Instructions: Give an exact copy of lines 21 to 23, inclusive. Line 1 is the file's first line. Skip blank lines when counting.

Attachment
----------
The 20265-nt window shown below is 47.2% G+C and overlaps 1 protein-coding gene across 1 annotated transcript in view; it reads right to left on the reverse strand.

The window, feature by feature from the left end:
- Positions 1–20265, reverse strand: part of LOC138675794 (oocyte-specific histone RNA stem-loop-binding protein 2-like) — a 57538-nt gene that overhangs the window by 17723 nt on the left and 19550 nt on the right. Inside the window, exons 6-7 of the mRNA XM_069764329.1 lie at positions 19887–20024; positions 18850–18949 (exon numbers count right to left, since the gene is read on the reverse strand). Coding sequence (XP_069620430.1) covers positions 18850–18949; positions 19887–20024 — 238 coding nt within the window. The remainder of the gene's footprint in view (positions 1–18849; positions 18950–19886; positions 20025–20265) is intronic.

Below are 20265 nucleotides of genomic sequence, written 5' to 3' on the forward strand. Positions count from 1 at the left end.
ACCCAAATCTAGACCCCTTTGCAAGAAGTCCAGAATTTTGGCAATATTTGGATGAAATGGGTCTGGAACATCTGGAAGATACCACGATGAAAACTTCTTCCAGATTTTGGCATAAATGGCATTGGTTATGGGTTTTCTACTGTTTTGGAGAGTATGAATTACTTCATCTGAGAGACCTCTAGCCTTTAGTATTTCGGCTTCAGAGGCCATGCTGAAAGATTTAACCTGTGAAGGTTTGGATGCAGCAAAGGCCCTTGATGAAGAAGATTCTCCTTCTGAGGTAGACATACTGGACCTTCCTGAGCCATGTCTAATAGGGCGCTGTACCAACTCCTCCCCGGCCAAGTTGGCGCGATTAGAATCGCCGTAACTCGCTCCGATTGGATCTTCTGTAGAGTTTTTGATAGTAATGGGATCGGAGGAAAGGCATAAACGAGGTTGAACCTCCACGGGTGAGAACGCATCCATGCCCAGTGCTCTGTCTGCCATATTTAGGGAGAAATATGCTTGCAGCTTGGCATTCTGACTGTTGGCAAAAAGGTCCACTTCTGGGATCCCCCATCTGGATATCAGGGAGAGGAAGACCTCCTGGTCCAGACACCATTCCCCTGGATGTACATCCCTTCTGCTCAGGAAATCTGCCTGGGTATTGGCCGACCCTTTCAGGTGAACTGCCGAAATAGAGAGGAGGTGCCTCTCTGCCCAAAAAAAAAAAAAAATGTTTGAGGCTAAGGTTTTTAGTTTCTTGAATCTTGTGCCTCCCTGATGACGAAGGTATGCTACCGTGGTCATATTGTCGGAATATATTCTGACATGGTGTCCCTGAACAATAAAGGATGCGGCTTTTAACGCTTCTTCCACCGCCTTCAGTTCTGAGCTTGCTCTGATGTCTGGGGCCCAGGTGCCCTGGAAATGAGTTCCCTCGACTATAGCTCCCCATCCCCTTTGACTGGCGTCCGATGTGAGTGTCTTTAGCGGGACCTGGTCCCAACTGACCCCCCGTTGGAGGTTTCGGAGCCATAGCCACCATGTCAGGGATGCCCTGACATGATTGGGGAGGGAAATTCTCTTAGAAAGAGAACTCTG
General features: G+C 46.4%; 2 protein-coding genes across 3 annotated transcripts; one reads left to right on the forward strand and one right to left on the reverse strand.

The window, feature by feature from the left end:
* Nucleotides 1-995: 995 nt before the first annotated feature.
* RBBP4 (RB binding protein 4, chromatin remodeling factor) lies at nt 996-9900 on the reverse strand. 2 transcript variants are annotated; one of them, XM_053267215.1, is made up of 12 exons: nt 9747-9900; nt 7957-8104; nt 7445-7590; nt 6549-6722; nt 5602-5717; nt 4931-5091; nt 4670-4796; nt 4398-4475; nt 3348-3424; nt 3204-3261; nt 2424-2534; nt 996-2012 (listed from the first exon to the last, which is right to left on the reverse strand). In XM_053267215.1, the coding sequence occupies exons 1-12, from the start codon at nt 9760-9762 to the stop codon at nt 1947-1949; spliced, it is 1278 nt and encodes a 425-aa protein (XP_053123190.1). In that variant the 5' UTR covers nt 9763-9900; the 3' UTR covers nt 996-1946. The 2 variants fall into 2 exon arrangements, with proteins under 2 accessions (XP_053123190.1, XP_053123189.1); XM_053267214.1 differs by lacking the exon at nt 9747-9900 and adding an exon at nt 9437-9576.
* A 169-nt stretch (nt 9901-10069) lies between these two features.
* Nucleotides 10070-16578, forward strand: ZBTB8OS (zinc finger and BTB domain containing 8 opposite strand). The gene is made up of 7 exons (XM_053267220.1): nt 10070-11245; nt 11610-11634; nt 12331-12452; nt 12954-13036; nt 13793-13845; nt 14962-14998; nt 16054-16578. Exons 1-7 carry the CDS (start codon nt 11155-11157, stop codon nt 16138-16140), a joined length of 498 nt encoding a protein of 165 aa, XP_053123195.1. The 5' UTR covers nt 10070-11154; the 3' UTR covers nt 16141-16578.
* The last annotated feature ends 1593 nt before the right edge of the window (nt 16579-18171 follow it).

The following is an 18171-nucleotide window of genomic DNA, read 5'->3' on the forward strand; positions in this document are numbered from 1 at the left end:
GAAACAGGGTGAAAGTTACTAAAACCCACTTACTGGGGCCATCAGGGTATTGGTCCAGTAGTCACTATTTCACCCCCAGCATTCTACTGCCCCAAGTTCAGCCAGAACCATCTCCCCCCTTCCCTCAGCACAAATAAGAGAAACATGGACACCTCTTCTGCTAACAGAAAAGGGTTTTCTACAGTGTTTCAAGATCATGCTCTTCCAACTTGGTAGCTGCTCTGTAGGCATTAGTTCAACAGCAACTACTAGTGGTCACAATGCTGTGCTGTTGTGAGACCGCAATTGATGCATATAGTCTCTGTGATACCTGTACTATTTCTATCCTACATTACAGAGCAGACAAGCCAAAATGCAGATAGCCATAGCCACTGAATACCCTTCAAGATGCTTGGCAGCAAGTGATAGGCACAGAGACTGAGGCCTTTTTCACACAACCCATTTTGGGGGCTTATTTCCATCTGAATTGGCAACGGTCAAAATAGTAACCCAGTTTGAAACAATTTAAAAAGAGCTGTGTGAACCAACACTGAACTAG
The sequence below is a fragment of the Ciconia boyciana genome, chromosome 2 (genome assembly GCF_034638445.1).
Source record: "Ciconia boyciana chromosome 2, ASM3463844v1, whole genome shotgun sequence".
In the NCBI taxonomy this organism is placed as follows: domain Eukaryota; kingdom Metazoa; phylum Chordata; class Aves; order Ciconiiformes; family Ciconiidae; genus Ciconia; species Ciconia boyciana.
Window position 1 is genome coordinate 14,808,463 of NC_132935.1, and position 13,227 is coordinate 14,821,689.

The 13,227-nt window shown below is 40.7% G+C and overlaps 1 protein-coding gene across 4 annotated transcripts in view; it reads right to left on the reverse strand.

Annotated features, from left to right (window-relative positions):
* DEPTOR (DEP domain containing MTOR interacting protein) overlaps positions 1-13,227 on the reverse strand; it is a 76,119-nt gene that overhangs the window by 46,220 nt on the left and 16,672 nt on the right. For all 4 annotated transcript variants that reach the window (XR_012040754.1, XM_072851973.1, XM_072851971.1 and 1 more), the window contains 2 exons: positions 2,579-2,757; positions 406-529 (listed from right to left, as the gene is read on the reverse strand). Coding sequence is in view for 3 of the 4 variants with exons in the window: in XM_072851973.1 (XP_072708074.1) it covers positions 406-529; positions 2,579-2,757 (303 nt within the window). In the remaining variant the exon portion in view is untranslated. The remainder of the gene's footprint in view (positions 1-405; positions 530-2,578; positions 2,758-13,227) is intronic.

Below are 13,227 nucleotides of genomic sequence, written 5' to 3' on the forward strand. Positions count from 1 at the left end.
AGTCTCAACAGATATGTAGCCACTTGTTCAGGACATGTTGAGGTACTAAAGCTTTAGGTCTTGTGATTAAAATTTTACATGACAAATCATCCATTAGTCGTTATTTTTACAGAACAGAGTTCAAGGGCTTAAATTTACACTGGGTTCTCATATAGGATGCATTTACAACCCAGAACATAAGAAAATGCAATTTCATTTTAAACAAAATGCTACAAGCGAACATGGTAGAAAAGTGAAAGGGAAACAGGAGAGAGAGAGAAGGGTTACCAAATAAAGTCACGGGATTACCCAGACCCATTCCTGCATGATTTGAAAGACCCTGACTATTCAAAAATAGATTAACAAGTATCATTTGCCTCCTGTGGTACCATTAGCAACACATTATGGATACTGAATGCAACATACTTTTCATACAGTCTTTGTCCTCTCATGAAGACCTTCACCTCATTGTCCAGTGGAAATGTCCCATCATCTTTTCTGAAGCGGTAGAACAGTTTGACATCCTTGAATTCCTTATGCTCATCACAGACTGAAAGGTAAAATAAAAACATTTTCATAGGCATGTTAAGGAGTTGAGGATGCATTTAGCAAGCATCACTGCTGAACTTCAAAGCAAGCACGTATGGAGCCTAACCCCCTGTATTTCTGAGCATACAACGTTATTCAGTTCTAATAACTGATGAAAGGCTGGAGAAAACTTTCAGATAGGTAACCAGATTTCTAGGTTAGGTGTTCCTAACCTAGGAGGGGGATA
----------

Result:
* DEPTOR (DEP domain containing MTOR interacting protein) overlaps positions 1-13,227 on the reverse strand; it is a 76,119-nt gene that overhangs the window by 46,220 nt on the left and 16,672 nt on the right. For all 4 annotated transcript variants that reach the window (XR_012040754.1, XM_072851973.1, XM_072851971.1 and 1 more), the window contains 2 exons: positions 2,579-2,757; positions 406-529 (listed from right to left, as the gene is read on the reverse strand). Coding sequence is in view for 3 of the 4 variants with exons in the window: in XM_072851973.1 (XP_072708074.1) it covers positions 406-529; positions 2,579-2,757 (303 nt within the window). In the remaining variant the exon portion in view is untranslated. The remainder of the gene's footprint in view (positions 1-405; positions 530-2,578; positions 2,758-13,227) is intronic.

Below are 13,227 nucleotides of genomic sequence, written 5' to 3' on the forward strand. Positions count from 1 at the left end.
AGTCTCAACAGATATGTAGCCACTTGTTCAGGACATGTTGAGGTACTAAAGCTTTAGGTCTTGTGATTAAAATTTTACATGACAAATCATCCATTAGTCGTTATTTTTACAGAACAGAGTTCAAGGGCTTAAATTTACACTGGGTTCTCATATAGGATGCATTTACAACCCAGAACATAAGAAAATGCAATTTCATTTTAAACAAAATGCTACAAGCGAACATGGTAGAAAAGTGAAAGGGAAACAGGAGAGAGAGAGAAGGGTTACCAAATAAAGTCACGGGATTACCCAGACCCATTCCTGCATGATTTGAAAGACCCTGACTATTCAAAAATAGATTAACAAGTATCATTTGCCTCCTGTGGTACCATTAGCAACACATTATGGATACTGAATGCAACATACTTTTCATACAGTCTTTGTCCTCTCATGAAGACCTTCACCTCATTGTCCAGTGGAAATGTCCCATCATCTTTTCTGAAGCGGTAGAACAGTTTGACATCCTTGAATTCCTTATGCTCATCACAGACTGAAAGGTAAAATAAAAACATTTTCATAGGCATGTTAAGGAGTTGAGGATGCATTTAGCAAGCATCACTGCTGAACTTCAAAGCAAGCACGTATGGAGCCTAACCCCCTGTATTTCTGAGCATACAACGTTATTCAGTTCTAATAACTGATGAAAGGCTGGAGAAAACTTTCAGATAGGTAACCAGATTTCTAGGTTAGGTGTTCCTAACCTAGGAGGGGGATA